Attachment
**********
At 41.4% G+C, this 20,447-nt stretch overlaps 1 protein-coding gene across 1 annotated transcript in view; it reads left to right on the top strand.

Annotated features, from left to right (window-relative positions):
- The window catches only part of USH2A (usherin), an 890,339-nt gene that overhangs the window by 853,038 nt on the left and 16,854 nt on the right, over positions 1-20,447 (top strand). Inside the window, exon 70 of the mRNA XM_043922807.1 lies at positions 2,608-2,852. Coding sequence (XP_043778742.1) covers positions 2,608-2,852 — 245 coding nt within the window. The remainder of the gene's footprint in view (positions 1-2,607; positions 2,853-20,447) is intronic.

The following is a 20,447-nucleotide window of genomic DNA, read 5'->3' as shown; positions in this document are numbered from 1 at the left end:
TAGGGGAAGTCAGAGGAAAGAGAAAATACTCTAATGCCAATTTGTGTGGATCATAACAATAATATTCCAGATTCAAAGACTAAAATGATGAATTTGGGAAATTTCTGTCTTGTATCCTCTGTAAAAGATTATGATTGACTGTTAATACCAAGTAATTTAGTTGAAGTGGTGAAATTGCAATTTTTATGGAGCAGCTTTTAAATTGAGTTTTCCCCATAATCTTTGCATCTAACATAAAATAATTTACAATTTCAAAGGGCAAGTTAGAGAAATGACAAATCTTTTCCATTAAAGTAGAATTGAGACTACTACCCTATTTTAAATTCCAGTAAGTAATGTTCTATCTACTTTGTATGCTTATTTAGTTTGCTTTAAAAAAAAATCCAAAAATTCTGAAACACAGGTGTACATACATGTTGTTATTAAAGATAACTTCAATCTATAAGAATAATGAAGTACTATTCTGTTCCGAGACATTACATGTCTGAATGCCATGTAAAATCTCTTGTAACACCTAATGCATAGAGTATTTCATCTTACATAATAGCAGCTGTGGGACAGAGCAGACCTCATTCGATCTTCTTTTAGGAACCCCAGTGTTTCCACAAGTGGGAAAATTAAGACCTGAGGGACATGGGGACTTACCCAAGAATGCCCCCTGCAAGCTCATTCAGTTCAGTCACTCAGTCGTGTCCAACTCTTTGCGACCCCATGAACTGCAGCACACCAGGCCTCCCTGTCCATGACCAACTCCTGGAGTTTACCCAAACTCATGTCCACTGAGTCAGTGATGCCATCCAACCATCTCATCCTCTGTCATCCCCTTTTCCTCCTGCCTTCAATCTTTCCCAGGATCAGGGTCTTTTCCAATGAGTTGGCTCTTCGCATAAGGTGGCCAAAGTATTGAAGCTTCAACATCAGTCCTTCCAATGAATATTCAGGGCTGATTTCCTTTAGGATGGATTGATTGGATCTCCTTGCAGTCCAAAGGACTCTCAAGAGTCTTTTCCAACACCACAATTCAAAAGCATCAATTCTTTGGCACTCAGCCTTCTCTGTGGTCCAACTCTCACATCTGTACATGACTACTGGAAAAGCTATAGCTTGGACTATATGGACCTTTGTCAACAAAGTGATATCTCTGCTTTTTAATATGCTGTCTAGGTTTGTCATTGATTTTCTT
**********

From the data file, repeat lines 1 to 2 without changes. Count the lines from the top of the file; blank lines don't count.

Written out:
At 41.4% G+C, this 20,447-nt stretch overlaps 1 protein-coding gene across 1 annotated transcript in view; it reads left to right on the top strand.

Annotated features, from left to right (window-relative positions):